Smithwick’s verdict

Judge Peter Smithwick deserves enormous credit for the performance of a difficult and important service for the State. Firstly, and most importantly, he has provided some answers to the families of murdered RUC Chief Superintendent Harry Breen and Superintendent Bob Buchanan, and perhaps some comfort and closure to doubts that have tormented them about collusion of police officers of this jurisdiction in their 1989 killings. Yes, there was collusion, but individual bad apples, not systemic corruption in the Garda, says Smithwick.

One family member has spoken of the “diligence and integrity” of the judge’s team, and indeed the authority of this report and persuasiveness of its importantly nuanced findings rest precisely on those qualities. The care taken to listen to an extraordinary range of witnesses, and to weigh their individual testimonies with such openmindedness and balance, has made his report, however shocking its findings, largely uncontestable, and uncontested.

It is also to be hoped that the report, and the families’ responses, will help answer some of the concerns many Unionists have had over decades about what they believe is wide sympathy for the Provisional IRA in this State’s security apparatus. In that regard it should help strengthen ongoing close North-South political and security dialogue and co-operation.

But the judge also raises enormously important questions for this State, particularly about the culture within the Garda, where, as he puts it, "loyalty is prized above honesty". Hardly news to the Garda Ombudsman's office which has all too often struggled to break through a code of omerta among the ranks.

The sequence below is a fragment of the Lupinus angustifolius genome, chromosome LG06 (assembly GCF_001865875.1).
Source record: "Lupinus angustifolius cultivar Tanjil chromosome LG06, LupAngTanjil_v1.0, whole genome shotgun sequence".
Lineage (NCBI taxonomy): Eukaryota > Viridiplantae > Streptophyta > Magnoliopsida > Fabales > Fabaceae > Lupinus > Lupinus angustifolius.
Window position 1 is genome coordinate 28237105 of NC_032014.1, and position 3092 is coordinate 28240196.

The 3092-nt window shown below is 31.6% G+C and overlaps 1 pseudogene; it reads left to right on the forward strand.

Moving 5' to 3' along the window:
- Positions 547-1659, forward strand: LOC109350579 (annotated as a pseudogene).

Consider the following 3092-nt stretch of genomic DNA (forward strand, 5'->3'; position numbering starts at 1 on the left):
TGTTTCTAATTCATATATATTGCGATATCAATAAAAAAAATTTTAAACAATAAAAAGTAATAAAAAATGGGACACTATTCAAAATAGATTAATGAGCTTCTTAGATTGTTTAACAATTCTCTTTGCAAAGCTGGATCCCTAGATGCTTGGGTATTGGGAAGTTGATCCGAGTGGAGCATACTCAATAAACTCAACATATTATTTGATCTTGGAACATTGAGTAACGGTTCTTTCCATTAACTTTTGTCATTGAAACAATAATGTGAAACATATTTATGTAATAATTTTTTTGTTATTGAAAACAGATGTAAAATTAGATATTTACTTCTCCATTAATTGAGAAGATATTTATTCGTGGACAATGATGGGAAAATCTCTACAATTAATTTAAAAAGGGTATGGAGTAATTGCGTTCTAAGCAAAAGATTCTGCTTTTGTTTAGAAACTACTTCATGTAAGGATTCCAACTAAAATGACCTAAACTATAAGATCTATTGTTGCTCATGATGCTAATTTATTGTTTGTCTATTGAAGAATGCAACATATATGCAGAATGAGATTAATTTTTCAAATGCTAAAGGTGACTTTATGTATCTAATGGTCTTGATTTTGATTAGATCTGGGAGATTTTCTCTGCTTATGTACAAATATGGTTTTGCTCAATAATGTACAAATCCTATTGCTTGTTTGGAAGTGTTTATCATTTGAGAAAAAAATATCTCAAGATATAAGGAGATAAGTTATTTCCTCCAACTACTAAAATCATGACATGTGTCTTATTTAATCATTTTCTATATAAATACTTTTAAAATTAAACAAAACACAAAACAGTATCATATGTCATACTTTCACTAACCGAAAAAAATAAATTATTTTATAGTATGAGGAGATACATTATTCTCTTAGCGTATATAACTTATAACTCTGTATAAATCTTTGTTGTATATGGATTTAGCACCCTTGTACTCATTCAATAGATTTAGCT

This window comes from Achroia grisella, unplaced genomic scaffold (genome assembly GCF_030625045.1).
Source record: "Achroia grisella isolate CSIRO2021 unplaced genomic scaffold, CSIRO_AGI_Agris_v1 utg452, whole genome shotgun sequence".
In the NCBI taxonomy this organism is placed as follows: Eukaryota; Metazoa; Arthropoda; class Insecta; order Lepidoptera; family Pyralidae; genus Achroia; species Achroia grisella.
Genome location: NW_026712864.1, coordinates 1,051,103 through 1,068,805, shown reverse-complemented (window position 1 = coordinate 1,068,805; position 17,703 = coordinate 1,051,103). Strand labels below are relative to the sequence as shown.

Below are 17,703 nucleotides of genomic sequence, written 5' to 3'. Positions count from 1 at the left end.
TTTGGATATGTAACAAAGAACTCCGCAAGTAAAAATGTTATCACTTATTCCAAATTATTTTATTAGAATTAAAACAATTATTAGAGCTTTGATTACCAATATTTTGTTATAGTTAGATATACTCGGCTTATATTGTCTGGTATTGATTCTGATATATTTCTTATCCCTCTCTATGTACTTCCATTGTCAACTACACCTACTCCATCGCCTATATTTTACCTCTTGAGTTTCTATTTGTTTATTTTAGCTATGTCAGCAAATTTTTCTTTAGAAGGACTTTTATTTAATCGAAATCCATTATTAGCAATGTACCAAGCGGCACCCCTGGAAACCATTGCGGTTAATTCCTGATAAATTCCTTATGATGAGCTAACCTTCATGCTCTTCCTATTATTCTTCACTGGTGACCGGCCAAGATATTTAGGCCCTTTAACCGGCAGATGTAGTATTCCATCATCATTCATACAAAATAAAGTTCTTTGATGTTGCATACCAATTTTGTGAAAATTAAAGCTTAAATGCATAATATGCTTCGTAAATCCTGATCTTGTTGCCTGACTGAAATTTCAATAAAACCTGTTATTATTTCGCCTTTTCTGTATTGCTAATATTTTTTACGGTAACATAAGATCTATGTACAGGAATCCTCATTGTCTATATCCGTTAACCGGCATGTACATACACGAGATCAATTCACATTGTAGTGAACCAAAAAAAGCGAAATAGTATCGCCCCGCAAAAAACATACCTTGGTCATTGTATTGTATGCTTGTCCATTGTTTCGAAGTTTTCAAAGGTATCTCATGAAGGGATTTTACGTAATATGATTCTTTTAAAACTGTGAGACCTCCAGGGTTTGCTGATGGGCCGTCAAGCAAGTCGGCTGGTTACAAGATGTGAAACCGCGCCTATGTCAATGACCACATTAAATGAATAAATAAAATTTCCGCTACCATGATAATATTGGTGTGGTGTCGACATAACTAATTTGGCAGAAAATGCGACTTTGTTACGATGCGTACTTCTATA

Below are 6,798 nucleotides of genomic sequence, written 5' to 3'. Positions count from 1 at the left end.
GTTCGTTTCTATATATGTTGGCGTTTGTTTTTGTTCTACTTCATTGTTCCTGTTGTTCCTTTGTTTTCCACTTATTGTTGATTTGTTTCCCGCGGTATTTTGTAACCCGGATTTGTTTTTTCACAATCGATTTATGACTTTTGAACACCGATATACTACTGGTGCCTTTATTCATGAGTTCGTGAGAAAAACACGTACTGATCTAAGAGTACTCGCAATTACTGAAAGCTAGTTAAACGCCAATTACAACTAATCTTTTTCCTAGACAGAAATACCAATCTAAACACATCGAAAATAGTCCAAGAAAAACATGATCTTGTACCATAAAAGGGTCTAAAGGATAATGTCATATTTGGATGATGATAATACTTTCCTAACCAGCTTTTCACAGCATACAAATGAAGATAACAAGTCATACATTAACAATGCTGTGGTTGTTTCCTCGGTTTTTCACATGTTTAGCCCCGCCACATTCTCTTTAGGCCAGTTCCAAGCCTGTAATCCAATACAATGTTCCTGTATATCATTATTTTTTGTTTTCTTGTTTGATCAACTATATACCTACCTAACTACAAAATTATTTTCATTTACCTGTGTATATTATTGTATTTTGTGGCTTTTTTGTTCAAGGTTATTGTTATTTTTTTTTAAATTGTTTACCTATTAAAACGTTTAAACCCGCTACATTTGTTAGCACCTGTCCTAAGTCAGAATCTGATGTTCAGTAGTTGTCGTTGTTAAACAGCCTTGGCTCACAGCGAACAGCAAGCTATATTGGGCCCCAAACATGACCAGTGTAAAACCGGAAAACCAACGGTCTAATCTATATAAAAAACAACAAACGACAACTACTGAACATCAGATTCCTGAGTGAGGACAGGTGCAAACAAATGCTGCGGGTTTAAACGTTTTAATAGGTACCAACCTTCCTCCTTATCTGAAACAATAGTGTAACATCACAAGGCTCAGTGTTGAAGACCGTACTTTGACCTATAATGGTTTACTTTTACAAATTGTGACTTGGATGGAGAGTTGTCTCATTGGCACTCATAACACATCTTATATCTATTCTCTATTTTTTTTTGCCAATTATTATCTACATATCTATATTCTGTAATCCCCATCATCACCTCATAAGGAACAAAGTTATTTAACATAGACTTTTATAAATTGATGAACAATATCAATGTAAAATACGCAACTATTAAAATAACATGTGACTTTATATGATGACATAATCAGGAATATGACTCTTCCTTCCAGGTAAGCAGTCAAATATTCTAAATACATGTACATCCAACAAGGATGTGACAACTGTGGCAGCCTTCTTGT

Swithwick warns of a culture of failing adequately to address suggestions of wrongdoing, either for reasons of political expediency or through misguided loyalty, which “has been a feature of life in this State. Too often that culture has resulted, some years later, after doubts, grievances and injustices have festered, in the setting up of investigations, commissions or tribunals of inquiry. This tribunal has sought to establish the truth and, in so doing, I hope that it has contributed one small part to changing that culture.” We hope Garda Commissioner Martin Callinan is listening and that the message permeates the ranks.

It's also crucial not to forget, after all, that it was the Provisional IRA which murdered Breen and Buchanan. In that context the response of Sinn Féin's President Gerry Adams was instructive. Mr Adams appeared to minimise the role of the IRA by suggesting that the two men had a "laissez faire" attitude to their own security. It would seem they as good as killed themselves. It was a clever, if contemptible, spin which also serves to draw attention away from the still unidentified IRA source in Dundalk Garda Station. Mr Adams has always been good at running block for his own.